One of the slogans of the Solidarity movement was: ‘There is no freedom without solidarity’. John Paul II complemented it with an important statement: ‘There is no love without solidarity’. In the both slogans the word ‘solidarity’ was repeated, which during the Pope’s pontificate became the subject of the universal reflection in the global scale. This notion was perceived in not only social or political categories, but also the theological ones. Its sense was also examined by Fr. Jerzy Popiełuszko, who expressed it in his homily given during the Holy Mass for Homeland in Kraków-Mistrzejowiece on 30 August 1984.

‘Solidarity made it possible to throw off a mask of hypocrisy and, speaking about human dignity and justice, I address one sentence to those who have unappreciated jobs: maintain dignity, as you are a human being, and in every human being there is a sign of God, regardless of what job you would do – you are even a human being. A job is to be for a man, not a man for a job. As the truth demands a man not to be for a system but a system for a man. The Solidarity movement was calling for dignity for the human work more than bread, for the right for such conditions of work so that human strengths would not weaken too quickly, so that a man would not be exhausted too early. For, it is not so important to earn so much in a short time, but to work well for a long time. One cannot make a man a tool of production and a slave of his own work, as it deprives him of his real value. The Solidarity movement was calling for justice more than bread. The source of justice is God, and just man is somebody who follows the truth and love, as the more truth and love are in a man, the more justice is in him. Where there is no love, good, truth – they are replaced by hatred, a lie and violence. Hence injustice is felt so painfully and visibly in the countries where ruling is based not on serving to others or love, but on violence and slavery. It is a duty for everybody to do justice and call for justice, as a famous philosopher said ages ago that these are bad times when justice remains tight-lipped’.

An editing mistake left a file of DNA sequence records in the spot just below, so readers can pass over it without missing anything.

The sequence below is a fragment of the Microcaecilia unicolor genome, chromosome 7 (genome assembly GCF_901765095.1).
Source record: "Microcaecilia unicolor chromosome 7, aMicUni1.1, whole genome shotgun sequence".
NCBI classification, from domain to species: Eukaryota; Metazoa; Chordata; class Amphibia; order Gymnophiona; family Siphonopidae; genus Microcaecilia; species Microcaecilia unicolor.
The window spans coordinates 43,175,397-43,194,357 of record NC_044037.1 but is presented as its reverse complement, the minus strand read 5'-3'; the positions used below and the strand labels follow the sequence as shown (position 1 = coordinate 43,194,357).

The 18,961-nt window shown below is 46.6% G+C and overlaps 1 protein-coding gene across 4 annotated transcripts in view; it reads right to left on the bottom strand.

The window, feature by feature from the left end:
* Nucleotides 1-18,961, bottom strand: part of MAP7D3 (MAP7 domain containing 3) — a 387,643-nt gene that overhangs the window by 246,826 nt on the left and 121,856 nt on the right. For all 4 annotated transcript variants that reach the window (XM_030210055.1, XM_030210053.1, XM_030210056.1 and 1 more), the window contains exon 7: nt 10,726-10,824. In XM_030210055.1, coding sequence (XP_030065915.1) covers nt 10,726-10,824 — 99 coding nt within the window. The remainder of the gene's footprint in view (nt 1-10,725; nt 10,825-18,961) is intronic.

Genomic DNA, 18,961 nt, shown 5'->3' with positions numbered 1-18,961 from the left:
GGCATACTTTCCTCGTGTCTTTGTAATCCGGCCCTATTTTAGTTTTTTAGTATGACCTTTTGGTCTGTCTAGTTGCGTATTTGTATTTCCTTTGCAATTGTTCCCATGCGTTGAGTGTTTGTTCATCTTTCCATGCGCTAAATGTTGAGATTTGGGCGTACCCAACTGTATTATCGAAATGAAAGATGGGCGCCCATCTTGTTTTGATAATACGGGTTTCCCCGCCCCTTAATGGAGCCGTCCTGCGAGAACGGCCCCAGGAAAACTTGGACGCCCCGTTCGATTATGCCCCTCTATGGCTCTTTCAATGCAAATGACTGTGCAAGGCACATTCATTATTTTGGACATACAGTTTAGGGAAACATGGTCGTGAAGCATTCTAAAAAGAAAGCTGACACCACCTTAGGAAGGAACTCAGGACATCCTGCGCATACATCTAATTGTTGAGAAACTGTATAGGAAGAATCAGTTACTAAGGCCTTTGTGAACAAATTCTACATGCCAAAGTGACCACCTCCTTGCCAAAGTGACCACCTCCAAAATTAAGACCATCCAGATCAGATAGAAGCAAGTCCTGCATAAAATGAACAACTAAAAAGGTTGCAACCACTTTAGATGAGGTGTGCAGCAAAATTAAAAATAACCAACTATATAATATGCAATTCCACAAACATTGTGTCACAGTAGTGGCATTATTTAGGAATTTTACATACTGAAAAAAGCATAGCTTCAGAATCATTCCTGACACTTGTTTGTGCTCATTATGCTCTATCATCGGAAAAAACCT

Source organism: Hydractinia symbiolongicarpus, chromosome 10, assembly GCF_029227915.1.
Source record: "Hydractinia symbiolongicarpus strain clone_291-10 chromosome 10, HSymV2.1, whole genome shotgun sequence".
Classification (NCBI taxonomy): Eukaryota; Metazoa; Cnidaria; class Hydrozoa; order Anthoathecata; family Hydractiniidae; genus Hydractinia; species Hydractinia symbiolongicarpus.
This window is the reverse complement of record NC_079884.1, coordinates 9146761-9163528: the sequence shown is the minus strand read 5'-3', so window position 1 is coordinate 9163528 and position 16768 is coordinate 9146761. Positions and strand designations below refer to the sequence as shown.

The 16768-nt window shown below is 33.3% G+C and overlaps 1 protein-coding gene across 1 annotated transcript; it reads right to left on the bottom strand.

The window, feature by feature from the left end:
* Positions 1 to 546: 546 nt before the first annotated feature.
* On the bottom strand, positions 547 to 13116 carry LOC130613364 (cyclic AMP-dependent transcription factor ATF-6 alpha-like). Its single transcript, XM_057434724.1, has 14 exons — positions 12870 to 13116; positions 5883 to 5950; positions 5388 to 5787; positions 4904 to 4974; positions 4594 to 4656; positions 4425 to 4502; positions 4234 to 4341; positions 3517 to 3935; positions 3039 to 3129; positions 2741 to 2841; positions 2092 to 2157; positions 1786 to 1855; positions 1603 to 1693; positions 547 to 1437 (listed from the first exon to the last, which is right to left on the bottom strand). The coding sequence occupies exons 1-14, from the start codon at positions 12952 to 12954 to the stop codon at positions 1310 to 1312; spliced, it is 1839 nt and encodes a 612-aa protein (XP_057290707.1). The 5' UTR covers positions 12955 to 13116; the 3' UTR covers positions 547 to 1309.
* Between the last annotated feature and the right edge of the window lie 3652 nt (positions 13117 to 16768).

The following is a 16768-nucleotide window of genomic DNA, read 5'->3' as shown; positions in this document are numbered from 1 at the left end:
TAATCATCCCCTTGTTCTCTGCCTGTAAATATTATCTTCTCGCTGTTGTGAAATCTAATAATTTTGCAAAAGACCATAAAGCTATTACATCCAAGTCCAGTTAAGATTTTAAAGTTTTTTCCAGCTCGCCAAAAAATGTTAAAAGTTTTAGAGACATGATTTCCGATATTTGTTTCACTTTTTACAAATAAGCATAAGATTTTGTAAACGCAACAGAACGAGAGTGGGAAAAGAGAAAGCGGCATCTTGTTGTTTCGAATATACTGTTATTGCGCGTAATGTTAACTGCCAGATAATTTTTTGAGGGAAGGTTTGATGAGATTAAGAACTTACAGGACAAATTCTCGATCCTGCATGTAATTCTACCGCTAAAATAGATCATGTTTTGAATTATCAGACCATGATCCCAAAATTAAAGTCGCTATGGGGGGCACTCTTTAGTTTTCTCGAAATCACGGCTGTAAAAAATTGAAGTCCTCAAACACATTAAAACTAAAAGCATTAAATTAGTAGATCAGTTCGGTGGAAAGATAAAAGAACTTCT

He won evil with good

Fr. Popiełuszko did not only speak about it, but he also testified it with his own life, which he ended with his death as a martyr. He was with workers during strikes as well as with students, for example, in the Medical Academy or the Higher Officers’ Firefighting School in Warsaw. Thanks to him some protesters decided to attend the first confession after years or they were even getting converted into Catholicism.

There is a significant sentence of one of protesters of the fire brigade in the firefighting school: ‘I was very impressed by the Holy Mass which priest Jerzy had celebrated in the aula. I was amazed that such a young man of filigree build, had so much strength and faith, and nearly from the very beginning he aroused our sympathy and respect to him. I think that the words of his sermons did a lot – they were sincere and simple, and also deeply getting into heart. He could give us what we needed the most at hard moments: hope and belief in the righteousness of our matter. After that Holy Mass he always gave us confession for many hours without any break. I went to confession in the late evening. Priest Jerzy was very tired but greeted all of us with a smile and joy. I felt very strange then. The school was surrounded by the militia. A commandant was scaring us with a criminal campaign, army. We were living in constant tension, feeling threatened and somehow separated from the reality – a priest, prayer, God’s word, confession’.

The attitude of workers and students shows a kind of regularity characteristic for the history of Poland. A natural reaction of our country was the fact that when a community was being created, it had to find support in the supernatural reality. In Poland there was no better embodiment of the ideas of solidarity than the person of Fr. Jerzy Popiełuszko, repeating the words of St. Paul during his sermons: ‘Do not let evil overcome you, but overcome evil with good’. (Rom 12.21).


„Niedziela” 38/2017

Editor: Tygodnik Katolicki "Niedziela", ul. 3 Maja 12, 42-200 Czestochowa, Polska
Editor-in-chief: Fr Jaroslaw Grabowski • E-mail: